Saturday, December 20, 2008

Minnesota College Bans Bay Buchanan from Campus

Administrators at the College of St. Catherine in St. Paul, Minnesota-the nation's largest Catholic women's college-unexpectedly blocked young conservatives on campus from hosting Bay Buchanan, a popular conservative commentator and U.S. Treasurer under President Reagan. The speech was scheduled for Wednesday, October 22, but was abruptly canceled after college officials deemed Ms. Buchanan's remarks on "Feminism and the 2008 Election" too politically charged, citing concerns about the school's tax status. "Because we are a 501(c)(3) organization, the College of St. Catherine has sought to avoid any appearance of partisanship during the 2008 political season," said College spokesman Julie Michener.

That Ms. Michener can say that with a straight face is remarkable, considering the actions of her school's program, Voter Education 2008. Program-sponsored seminars have highlighted student agitators protesting the GOP's convention and featured a representative from the Joint Religious Legislative Task Force, which pushes for universal healthcare and minimum wage increases.

St. Catherine's student handbook claims, "Students enjoy the collective assurance and protection of free inquiry and open exchange of facts, ideas and openness." Except, not really. St. Catherine is filtering out ideas it doesn't want its students to hear.

In the last year, school officials sponsored vocal Hillary Clinton supporter Maya Angelou, NPR's liberal correspondent Mara Liasson, and the anti-war radical Frank Kroncke. But Bay Buchanan? Well, she's partisan, according to St. Catherine's administration.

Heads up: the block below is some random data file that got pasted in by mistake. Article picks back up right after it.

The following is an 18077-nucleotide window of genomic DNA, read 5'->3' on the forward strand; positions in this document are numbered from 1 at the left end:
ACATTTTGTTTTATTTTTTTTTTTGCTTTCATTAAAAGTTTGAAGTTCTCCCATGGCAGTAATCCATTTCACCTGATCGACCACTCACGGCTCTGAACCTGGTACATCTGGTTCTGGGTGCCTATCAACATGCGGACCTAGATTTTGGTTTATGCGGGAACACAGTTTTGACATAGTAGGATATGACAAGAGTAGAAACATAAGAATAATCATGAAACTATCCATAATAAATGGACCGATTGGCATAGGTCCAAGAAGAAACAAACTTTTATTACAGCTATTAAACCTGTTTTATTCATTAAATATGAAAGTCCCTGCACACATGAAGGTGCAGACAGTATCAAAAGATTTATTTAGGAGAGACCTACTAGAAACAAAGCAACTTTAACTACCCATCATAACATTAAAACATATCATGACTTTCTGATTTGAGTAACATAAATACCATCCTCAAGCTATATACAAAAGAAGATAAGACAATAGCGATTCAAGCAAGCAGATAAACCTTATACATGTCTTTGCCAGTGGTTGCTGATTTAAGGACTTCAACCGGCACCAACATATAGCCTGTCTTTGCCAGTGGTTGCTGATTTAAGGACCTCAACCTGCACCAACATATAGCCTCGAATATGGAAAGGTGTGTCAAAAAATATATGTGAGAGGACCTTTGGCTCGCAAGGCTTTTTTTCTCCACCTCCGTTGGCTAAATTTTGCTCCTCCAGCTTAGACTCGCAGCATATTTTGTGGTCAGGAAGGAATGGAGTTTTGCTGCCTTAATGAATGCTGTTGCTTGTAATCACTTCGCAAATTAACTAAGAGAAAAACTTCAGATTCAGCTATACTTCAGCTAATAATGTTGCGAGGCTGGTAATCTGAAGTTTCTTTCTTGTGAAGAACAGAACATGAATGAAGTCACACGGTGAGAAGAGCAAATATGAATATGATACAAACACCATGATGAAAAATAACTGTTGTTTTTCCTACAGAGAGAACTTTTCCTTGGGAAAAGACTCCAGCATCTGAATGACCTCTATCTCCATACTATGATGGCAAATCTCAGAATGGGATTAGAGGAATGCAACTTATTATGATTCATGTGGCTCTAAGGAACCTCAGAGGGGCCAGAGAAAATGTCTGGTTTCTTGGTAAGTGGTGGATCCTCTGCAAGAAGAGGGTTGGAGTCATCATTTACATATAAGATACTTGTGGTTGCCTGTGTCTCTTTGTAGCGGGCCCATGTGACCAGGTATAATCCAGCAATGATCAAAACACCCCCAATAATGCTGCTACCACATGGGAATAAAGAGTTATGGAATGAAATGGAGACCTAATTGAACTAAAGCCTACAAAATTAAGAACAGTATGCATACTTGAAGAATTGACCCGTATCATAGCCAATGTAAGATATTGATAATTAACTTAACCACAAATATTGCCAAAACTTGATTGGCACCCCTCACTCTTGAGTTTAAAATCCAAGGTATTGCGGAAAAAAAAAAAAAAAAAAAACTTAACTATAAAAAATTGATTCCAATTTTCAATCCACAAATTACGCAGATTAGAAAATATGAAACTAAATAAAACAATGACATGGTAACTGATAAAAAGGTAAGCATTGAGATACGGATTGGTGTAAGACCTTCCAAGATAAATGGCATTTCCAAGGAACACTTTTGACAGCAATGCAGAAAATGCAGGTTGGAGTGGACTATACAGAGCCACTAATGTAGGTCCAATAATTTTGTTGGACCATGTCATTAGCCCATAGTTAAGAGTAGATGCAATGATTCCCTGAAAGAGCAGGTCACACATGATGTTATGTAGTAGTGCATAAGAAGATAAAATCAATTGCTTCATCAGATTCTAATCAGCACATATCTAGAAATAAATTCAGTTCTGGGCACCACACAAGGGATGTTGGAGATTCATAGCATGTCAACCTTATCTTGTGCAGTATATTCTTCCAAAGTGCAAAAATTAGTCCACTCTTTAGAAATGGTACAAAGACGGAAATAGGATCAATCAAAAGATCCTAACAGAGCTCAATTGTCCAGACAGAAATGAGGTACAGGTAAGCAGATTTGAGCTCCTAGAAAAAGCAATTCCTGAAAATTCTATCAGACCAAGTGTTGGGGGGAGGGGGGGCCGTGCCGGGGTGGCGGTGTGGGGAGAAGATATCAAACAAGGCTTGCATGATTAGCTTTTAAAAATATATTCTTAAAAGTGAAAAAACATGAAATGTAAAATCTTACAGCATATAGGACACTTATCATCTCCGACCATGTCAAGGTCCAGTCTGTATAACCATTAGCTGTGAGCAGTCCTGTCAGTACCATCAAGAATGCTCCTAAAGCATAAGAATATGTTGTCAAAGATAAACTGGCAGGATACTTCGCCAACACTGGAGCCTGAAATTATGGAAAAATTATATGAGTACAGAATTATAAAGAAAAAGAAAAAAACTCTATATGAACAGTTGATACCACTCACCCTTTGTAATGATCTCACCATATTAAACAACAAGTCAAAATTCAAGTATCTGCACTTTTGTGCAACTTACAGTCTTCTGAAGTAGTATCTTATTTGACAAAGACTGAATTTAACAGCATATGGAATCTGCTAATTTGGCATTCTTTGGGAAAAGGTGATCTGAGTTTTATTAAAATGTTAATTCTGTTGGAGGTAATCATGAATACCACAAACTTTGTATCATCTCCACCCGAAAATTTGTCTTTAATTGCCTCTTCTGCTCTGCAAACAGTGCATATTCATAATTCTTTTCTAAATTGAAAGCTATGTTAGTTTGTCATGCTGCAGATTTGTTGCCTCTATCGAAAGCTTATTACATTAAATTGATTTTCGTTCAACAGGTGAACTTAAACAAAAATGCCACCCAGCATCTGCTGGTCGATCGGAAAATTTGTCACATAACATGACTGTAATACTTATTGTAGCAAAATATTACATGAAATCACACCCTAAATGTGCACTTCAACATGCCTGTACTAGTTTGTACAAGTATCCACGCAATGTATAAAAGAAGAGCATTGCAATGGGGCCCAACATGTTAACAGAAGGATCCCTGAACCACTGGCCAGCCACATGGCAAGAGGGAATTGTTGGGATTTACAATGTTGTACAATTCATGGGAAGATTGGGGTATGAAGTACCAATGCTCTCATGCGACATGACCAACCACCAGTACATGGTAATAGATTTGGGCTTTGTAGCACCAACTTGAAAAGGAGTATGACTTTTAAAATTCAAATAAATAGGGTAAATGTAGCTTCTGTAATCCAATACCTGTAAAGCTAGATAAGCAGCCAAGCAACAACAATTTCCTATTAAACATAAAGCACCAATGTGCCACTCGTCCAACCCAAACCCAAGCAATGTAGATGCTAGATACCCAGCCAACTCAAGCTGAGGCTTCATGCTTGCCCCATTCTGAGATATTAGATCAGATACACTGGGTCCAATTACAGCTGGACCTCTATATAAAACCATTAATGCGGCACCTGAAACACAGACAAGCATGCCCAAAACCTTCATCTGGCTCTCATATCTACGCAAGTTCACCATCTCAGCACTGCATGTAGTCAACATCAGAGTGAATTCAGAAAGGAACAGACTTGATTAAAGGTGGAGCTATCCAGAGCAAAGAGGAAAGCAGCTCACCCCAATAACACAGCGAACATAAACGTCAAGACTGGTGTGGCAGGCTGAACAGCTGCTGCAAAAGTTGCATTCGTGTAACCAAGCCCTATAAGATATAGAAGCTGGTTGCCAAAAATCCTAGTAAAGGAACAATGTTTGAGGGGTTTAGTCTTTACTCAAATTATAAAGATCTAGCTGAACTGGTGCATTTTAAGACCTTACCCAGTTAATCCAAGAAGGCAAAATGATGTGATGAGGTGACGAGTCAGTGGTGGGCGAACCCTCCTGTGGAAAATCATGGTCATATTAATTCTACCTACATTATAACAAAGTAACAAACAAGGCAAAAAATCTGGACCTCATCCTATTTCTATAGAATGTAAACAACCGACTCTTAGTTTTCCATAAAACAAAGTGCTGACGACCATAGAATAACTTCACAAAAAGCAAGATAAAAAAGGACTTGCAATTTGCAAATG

The whole notion that a college or university's tax status would be in jeopardy is also a canard, and St. Catherine's administrators know it. The IRS in its Revenue Ruling 2007-41 Publication allows colleges and universities to host candidates or supporters of candidates without being in violation of the law. The violation occurs when such institutions prohibit a balance of ideas between parties and candidates, which means that by freezing out Bay Buchanan under the ruse of non-partisanship (while entertaining explicitly leftist viewpoints), St. Catherine is more likely to be defying IRS guidelines.

Moreover, St. Catherine boasts membership with the Associated Colleges of the Twin Cities, in which other participating colleges have organized unequivocally political events. Macalester College, for instance, recently featured a rally with Michelle Obama that drew not only her husband's supporters but prominent liberal politicians as well, including St. Paul's Mayor and U.S. Senator Amy Klobuchar. At St. Thomas College, Al Franken made a campaign stop in the school's auditorium.

Even if St. Catherine's officials are ignorant about IRS strictures (which is dubious) and the rallies taking place in their own backyard (doubly dubious), the fact that Barack Obama has spoken at more than 170 colleges and universities in his quest for the presidency and not a single school has had its tax exempt status threatened should have tipped them off that no legal ramifications would ensue by hosting Ms. Buchanan-who's neither a politician nor on John McCain's staff.